@xris,
xris;127019 wrote:
Im not of the opinion its the mothers rights completely, she must have certain rights but not at the expense of the law. I can understand the emotions that drive these opinions but life has to be pragmatic and the lines of acceptability have to be drawn. When you take it to extremes, contraception or even masturbation are included in these ethical debates. I think your views are dangerous, in that it defines criminality when there is none. I believe the common definition of sustainable life is correct , to delve into this view and maintain it, could do more harm to the living than any potential life that concerns you.

Whose more callous the RC church who by their determined dogma condemn thousands of children to become orphans or the termination of a foetus because of brain damage.


While I agree with you that a woman has total right over what happens in her own body, I have seen a documentary about woman who were raped and decided to keep the baby nevertheless.

In this show were their now adult children, brought into the word due to their mother being raped, wept with gratitude and thankfulness for "the gift of life" that their courageous mothers gave them, thus allowing them to exist. These wonderful woman came to love these children without/few reservations
0 Replies
 
Minimal
 
  1  
Reply Tue 30 Mar, 2010 09:04 pm
@kennethamy,
kennethamy;126121 wrote:
Persons have certain rights in the law. One month old children have certain rights in the law. Therefore, one month old children are persons.


Interesting syllogistic argument, and I agree wholeheartedly from an ethical perspective (that is at a societal level). Law needs to reflect pragmatic boundaries and implement legislation that allows for the individuals in the society to hold their own liberties - this includes alternative views of what constitutes personhood. In this regard, the system must reflect a pro-choice status and set a limit to the point a genetically human entity can be terminated.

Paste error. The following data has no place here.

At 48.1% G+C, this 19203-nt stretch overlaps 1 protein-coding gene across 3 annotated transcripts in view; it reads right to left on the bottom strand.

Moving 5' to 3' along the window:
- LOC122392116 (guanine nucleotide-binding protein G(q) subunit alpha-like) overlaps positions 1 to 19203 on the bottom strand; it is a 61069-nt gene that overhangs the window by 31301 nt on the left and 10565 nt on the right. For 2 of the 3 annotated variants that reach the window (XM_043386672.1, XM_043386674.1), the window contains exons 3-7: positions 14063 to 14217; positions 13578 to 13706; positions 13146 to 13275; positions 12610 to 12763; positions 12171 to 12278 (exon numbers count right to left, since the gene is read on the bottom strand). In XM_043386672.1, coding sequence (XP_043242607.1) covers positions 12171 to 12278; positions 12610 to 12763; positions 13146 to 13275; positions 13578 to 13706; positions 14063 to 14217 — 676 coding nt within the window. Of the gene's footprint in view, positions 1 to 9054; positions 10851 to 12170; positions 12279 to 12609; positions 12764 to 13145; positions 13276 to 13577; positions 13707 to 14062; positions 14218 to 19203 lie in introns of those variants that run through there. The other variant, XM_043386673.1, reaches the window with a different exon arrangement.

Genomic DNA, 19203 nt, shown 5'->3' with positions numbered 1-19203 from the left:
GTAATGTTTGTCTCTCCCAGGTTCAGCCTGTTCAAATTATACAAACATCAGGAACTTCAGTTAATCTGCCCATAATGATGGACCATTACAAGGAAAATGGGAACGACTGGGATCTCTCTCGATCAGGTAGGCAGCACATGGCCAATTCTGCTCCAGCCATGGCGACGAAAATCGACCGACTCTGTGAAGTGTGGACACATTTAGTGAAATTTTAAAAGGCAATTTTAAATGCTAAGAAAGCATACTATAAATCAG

The argument that personhood is defined by conscious capacity is a strong argument, and pragmatically viable - but in some instances, it is possible to have areas of law that reflect the idea that separation between two organisms is what counts as a person; take for instance manslaughter cases. Endowment of rights is purely a value judgement, arbitrary but pragmatic in having a functional society.

However, morally this is a different story. Our personal conception (no pun was intended) of personhood has to coincide with law to be legal. You are entitled to think conception is when a personhood is present, and that natural viability is enough grounds to grant moral reasoning that that is a life that is protected by your morals - ethicality seeks to remain pragmatic and set an absolute line of when they consider aforementioned entity legally a person.

In a perfect society, we would have people who loving come together, are careful about how and who they have sexual intercourse with and take responsibility for their actions. There would also be no rape and incestuous unions, nor birth defect and economical strife to second guess what is our own seed. Abortion is a sad reality and is perpetuated by both ignorance, brutality and, in most cases, irresponsibility. Law recognises this lack of idealised conditions and seeks to set parameters that are functional. I disagree with a lot of legal statutes at a personal level and we are all entitled to alternative opinion and moral reasoning.

I think my main point is that we need to recognise the distinctive separation between the two subsets of code of behaviour:

  • Ethics (ethicality) is concerned with society and is created by legislative bodies and is enforceable by a court system.
  • Morals (morality) is concerned with an individual and is created by the individual. Such a code of behaviour is enforced by that individual. Please note, for your moral code to be legal it must fall within the parameters of the above - ethics. To some degree, ethicality arbitrates morality and sets the "bare minimum" moral views.

There is also an extension to your above argument of that legally defined persons have responsibilities and these responsibilities are relative - they are not absolute, despite the law masquerading such. A murderer (that is someone who has committed an unlawful killing) can be exempt of complete responsibility because of mental impairment and therefore be assigned to a rehabilitation program. Personhood endows one both rights and responsibilities but they are of course relative to the capacities of the individual. The defining capacity is seen as ultimately self-perception and sensorium by law in most instances. Arbitrary but can be defended - but most things are.

This is of course only with regards to the biological side of "personhood" and the distinction between ethics and morality.

- Minimal.
0 Replies